by: Beverly James, UF/IFAS, firstname.lastname@example.org
With Valentine’s Day around the corner, you might be thinking about revving things up by eating a few oysters. We’ve all heard that oysters are aphrodisiacs, but researchers with the University of Florida Institute of Food and Agricultural Sciences say there’s more to the story.
“Oysters might be perceived as an aphrodisiac because they have a high proportion of glycogen, a form of stored carbohydrate that can give you energy,” said Peter Frederick, a research professor with the UF/IFAS department of wildlife ecology and conservation.
Leslie Sturmer, a regional UF/IFAS Extension agent specializing in molluscan shellfish aquaculture, says the high nutritional content of oysters helps people feel good, hence the reputation for being an aphrodisiac. “Oysters have a high zinc content, have very little fat and are full of essential vitamins and minerals,” she said. “So, consumers who eat oysters regularly may attribute extra energy to the oysters.”
While scientists are not sure that oysters are an aphrodisiac, they are sure that more and more people are falling in love with the creatures. Oyster bars are popping up across the country, and prices have never been higher, Sturmer said. “Branding is focusing on the different taste of oysters from different bodies of water,” she said.
The French use the word “terroir” to describe the characteristics of a vineyard or cropland – soil composition, slope of the land, climate – that gives unique local flavor to food. The word “merroir” (from the French word for the sea mer) has now come to be applied to the taste of seafood, and particularly oysters, Frederick said. Consumers say that oysters from Apalachicola taste different from those in Cedar Key, and oysters from individual rivers in the northeastern U.S. have their own, well-defined merroir, he said.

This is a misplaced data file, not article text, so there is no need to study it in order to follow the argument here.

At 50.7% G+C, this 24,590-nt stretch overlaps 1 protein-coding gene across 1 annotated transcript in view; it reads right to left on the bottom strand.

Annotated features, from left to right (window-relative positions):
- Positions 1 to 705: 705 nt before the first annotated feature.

“Consumers request oysters based on location, which reflects brininess, saltiness and mineral flavors,” Frederick explained. “They know what they want, and the depth of flavor appreciation has exploded.”
While shellfish farmers welcome a renewed interest in oysters, scientists worry about the survival of wild oyster communities. According to Frederick, oyster reefs may be the most endangered marine habitat globally. “Their populations are no longer functional, and they are no longer harvestable in about 80 percent of their range,” he said.
In Florida, 90 percent of oyster production comes from Apalachicola. Yet, drought and overfishing are blamed for a massive recent reduction in the Apalachicola fishery, Frederick said. In the Big Bend Coast, there has been a 66 percent decline over 30 years, he said. “Many of the most important offshore bars have declined by 88 percent,” Frederick said.
Now, thanks to an award of up to $8.3 million from the National Fish and Wildlife Foundation’s Gulf Environmental Benefit Fund, a UF/IFAS research team are working to restore these shrinking oyster reefs and help coastal ecosystems — and economies — become more resilient in the face of climate change and rising tides.
“Hopefully, we can get the numbers back up to help ecosystems, economies and consumers enjoy a mollusk that is soaring in popularity,” Frederick said.
For more information on oysters, click here.